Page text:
One: Love. Do you know what love is? Before you can love another person and receive it properly from others, you need to love yourself first. Choose healthy foods, daily exercise, and intelligent entertainment to nourish your body and mind. By loving yourself, you will begin to see that you are worthy of love, and you won’t accept anything less from others. You have to know what love is in order to give and receive real love.

Two: Kindness. Are you kind to yourself? Stop the self-hate, and take care of yourself; be forgiving of your mistakes. When you learn how to be kind to yourself, you will become a kinder person to others as well and will only accept kindness from others.

Three: Beauty. Do you see the beauty in yourself? When you truly see yourself as beautiful, you will understand that true beauty begins inside a person. Outward appearances fade, especially if that outward beauty covers up inner ugliness. Truly beautiful people radiate beauty from within because they can acknowledge the beauty in everything they see, touch, and experience.

Four: Respect. Do you respect yourself? When you acknowledge that you are worthy of respect just as you are, a world of possibilities open up for you. When you respect yourself, you will readily give respect to others and will attract respect in return.

Five: Honesty. Are you honest with yourself? You can’t attract love, beauty, kindness, and respect into your life if you are not honest with where you actually are first.

Having these qualities does not mean that you put yourself above others; it means that you realize you are lovable, kind, beautiful, and worthy of respect and then are able to give those things freely to others. You stop thinking about “what can I get?” and start thinking about “what can I give?” You are free from society’s definition of success, which will allow you to find your purpose in service towards others—not because you have to, not because you can make a lot of money, but because it’s the reason you were born—to make the world a better place.

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The Top 12 Global Teacher Blogger Discussion: September 2016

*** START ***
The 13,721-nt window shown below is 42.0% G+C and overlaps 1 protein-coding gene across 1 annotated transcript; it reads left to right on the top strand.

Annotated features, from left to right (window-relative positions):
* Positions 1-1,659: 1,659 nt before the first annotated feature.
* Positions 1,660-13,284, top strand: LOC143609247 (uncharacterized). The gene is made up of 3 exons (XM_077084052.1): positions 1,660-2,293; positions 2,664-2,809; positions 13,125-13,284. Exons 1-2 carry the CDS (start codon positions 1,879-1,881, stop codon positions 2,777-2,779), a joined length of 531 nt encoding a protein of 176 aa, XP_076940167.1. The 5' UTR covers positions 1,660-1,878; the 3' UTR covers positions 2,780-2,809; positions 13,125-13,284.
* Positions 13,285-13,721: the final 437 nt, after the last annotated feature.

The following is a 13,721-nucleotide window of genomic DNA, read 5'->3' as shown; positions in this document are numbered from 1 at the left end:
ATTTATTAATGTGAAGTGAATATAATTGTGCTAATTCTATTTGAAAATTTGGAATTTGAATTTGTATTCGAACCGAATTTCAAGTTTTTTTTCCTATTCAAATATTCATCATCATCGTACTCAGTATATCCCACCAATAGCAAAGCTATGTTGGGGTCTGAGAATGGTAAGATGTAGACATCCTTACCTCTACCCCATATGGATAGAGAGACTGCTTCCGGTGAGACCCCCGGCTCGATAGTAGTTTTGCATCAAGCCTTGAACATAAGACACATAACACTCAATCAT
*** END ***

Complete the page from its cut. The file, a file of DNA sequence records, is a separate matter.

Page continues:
paint-brushesHow can we maximize the value of art and music in education and how can it be blended with more traditional subjects (math, science, history, etc.)?

I teach at a community college, and a professor there created an art therapy club for professors, adjunct, and staff. Nine people attended the first session where they colored with pens and painted with watercolors. Future sessions will consist of making jewelry, drawing, and using mixed media—all as therapy to help adults relieve a stressful week. This is brilliant; however, our primary and secondary children are going to school during a time when the arts are slowly being eliminated from their curriculum. I find this dichotomy painfully ridiculous.

Instead of answering the question this month, I’m going to ask a few of my own:

If schools embraced this idea of art therapy, would we have as many children and teens suffering from stress and anxiety?

If students were allowed to embrace their creative sides, would they grow up into adults who needed art therapy?

If art is therapeutic, why do we give it so little importance and relegate it to an elective in secondary schools?

Why do parents and educators allow people who don’t really care about their children to make unhealthy decisions for their children?

Why does the very notion of school imply that everything that is taught there needs to be quantified? Can’t we just enjoy learning without testing or assigning a letter grade to it?

Why are math, science, social studies, and English classes more important in a child’s education, than art, music, dance, and theater?

Why do people think that studying the arts is a waste of time and not preparation for college? Why can’t students who truly love the arts immerse themselves in those areas and continue to do so in college?

Why is our society so bent on educating only half the child? Do people not see the damage being done to our children when we eliminate the things that bring them the greatest joy?

 

Posted in Education Reformation, Guest Blogger, Top 12 Global Teacher Bloggers, True Reformation | Tagged , , , , , , , , , , , , | 1 Comment